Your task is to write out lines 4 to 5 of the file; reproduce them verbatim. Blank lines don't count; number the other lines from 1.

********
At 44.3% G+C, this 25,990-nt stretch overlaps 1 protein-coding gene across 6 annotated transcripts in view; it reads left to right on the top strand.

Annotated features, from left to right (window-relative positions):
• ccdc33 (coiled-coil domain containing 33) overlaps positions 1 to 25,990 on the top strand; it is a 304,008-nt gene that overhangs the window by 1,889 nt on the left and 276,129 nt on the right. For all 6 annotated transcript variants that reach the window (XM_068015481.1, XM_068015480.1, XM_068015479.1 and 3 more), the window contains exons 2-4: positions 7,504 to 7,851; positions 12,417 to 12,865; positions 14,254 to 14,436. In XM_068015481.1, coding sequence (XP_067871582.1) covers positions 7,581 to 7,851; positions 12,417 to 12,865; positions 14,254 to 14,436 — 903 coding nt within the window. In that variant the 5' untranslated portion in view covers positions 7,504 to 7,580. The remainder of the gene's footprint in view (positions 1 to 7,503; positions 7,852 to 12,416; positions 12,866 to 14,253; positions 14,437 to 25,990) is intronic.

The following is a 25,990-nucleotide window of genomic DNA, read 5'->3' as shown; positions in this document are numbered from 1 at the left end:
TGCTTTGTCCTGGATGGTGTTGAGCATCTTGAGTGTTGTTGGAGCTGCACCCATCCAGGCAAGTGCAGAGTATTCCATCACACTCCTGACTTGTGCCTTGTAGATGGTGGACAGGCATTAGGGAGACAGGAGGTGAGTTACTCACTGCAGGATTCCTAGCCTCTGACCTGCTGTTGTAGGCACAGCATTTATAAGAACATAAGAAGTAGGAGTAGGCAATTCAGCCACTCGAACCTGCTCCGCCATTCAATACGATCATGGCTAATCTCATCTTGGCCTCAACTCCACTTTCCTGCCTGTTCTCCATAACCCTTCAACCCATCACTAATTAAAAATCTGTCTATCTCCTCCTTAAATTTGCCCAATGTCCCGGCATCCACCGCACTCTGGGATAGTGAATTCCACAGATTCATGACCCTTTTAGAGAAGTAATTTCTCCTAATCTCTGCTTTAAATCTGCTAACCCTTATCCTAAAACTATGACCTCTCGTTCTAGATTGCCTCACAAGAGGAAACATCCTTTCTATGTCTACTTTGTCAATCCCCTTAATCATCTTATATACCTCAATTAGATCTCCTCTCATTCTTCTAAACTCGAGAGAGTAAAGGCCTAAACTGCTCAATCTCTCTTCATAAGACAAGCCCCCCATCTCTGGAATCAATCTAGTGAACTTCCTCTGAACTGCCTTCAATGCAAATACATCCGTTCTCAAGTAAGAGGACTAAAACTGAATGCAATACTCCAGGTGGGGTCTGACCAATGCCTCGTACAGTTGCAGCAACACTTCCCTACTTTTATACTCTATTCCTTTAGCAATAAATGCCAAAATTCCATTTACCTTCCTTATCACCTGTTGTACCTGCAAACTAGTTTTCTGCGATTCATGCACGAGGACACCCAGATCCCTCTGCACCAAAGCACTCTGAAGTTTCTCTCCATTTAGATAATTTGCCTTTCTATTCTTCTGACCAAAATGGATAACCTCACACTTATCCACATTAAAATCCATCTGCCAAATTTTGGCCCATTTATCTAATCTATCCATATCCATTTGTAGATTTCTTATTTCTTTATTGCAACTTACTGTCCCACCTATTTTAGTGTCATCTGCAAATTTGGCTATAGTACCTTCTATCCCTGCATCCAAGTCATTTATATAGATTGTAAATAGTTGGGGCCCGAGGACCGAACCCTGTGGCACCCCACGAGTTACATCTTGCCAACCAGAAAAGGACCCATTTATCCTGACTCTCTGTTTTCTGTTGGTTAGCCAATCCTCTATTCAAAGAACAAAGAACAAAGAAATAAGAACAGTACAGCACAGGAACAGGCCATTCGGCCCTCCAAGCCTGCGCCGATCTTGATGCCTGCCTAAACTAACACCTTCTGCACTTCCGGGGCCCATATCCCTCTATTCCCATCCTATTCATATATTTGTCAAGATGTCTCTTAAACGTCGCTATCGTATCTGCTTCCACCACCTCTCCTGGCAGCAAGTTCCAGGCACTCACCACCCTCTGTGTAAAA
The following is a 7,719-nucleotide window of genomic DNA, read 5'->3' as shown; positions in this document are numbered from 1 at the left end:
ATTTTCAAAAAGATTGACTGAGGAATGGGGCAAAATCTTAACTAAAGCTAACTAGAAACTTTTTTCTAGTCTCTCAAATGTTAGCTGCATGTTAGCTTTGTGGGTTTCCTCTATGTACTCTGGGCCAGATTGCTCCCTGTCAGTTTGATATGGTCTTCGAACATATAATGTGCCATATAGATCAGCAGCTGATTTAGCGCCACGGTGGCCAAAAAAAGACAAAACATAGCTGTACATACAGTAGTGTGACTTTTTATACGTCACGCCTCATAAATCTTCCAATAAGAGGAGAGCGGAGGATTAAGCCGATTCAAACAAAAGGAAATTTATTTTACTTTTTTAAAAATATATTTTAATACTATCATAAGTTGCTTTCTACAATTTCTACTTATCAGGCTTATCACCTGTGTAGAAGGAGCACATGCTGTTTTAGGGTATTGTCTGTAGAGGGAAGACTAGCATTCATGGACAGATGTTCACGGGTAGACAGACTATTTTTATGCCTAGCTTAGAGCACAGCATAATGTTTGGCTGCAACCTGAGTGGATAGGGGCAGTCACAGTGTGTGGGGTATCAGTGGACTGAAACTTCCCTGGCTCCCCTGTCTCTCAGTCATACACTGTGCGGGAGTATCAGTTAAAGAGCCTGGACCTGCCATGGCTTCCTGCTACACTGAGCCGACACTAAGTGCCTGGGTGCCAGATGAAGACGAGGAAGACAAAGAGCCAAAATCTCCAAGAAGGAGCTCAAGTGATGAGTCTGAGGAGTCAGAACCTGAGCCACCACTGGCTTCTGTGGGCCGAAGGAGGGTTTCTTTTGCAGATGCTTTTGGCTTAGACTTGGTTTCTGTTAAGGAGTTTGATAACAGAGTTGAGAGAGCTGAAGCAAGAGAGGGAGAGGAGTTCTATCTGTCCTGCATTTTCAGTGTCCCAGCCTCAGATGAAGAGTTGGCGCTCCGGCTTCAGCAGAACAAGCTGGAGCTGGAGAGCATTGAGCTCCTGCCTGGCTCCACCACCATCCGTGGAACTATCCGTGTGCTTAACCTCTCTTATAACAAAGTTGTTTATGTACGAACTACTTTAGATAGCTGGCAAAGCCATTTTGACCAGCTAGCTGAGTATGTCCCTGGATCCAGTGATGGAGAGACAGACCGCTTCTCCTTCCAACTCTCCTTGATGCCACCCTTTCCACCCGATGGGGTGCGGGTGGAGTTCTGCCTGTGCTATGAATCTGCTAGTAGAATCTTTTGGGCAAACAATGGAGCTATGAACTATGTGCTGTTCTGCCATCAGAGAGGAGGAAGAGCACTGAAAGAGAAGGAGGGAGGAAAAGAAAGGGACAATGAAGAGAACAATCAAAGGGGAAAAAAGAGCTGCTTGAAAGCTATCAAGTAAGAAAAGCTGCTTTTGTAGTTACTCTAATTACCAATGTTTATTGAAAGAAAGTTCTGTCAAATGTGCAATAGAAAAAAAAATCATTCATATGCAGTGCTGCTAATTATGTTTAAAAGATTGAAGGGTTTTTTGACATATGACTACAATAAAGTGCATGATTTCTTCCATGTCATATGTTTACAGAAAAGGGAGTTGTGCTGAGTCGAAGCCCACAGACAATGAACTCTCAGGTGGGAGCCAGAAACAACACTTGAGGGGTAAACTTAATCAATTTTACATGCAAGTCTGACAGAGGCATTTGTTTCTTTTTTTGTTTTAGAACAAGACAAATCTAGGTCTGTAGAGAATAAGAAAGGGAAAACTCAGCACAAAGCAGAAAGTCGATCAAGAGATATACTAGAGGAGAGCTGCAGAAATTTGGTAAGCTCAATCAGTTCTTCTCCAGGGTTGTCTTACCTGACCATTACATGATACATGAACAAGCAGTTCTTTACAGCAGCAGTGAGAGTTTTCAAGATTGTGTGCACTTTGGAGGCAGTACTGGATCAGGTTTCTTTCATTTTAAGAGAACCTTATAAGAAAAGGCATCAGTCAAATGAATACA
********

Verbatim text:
The following is a 25,990-nucleotide window of genomic DNA, read 5'->3' as shown; positions in this document are numbered from 1 at the left end:
TGCTTTGTCCTGGATGGTGTTGAGCATCTTGAGTGTTGTTGGAGCTGCACCCATCCAGGCAAGTGCAGAGTATTCCATCACACTCCTGACTTGTGCCTTGTAGATGGTGGACAGGCATTAGGGAGACAGGAGGTGAGTTACTCACTGCAGGATTCCTAGCCTCTGACCTGCTGTTGTAGGCACAGCATTTATAAGAACATAAGAAGTAGGAGTAGGCAATTCAGCCACTCGAACCTGCTCCGCCATTCAATACGATCATGGCTAATCTCATCTTGGCCTCAACTCCACTTTCCTGCCTGTTCTCCATAACCCTTCAACCCATCACTAATTAAAAATCTGTCTATCTCCTCCTTAAATTTGCCCAATGTCCCGGCATCCACCGCACTCTGGGATAGTGAATTCCACAGATTCATGACCCTTTTAGAGAAGTAATTTCTCCTAATCTCTGCTTTAAATCTGCTAACCCTTATCCTAAAACTATGACCTCTCGTTCTAGATTGCCTCACAAGAGGAAACATCCTTTCTATGTCTACTTTGTCAATCCCCTTAATCATCTTATATACCTCAATTAGATCTCCTCTCATTCTTCTAAACTCGAGAGAGTAAAGGCCTAAACTGCTCAATCTCTCTTCATAAGACAAGCCCCCCATCTCTGGAATCAATCTAGTGAACTTCCTCTGAACTGCCTTCAATGCAAATACATCCGTTCTCAAGTAAGAGGACTAAAACTGAATGCAATACTCCAGGTGGGGTCTGACCAATGCCTCGTACAGTTGCAGCAACACTTCCCTACTTTTATACTCTATTCCTTTAGCAATAAATGCCAAAATTCCATTTACCTTCCTTATCACCTGTTGTACCTGCAAACTAGTTTTCTGCGATTCATGCACGAGGACACCCAGATCCCTCTGCACCAAAGCACTCTGAAGTTTCTCTCCATTTAGATAATTTGCCTTTCTATTCTTCTGACCAAAATGGATAACCTCACACTTATCCACATTAAAATCCATCTGCCAAATTTTGGCCCATTTATCTAATCTATCCATATCCATTTGTAGATTTCTTATTTCTTTATTGCAACTTACTGTCCCACCTATTTTAGTGTCATCTGCAAATTTGGCTATAGTACCTTCTATCCCTGCATCCAAGTCATTTATATAGATTGTAAATAGTTGGGGCCCGAGGACCGAACCCTGTGGCACCCCACGAGTTACATCTTGCCAACCAGAAAAGGACCCATTTATCCTGACTCTCTGTTTTCTGTTGGTTAGCCAATCCTCTATTCAAAGAACAAAGAACAAAGAAATAAGAACAGTACAGCACAGGAACAGGCCATTCGGCCCTCCAAGCCTGCGCCGATCTTGATGCCTGCCTAAACTAACACCTTCTGCACTTCCGGGGCCCATATCCCTCTATTCCCATCCTATTCATATATTTGTCAAGATGTCTCTTAAACGTCGCTATCGTATCTGCTTCCACCACCTCTCCTGGCAGCAAGTTCCAGGCACTCACCACCCTCTGTGTAAAA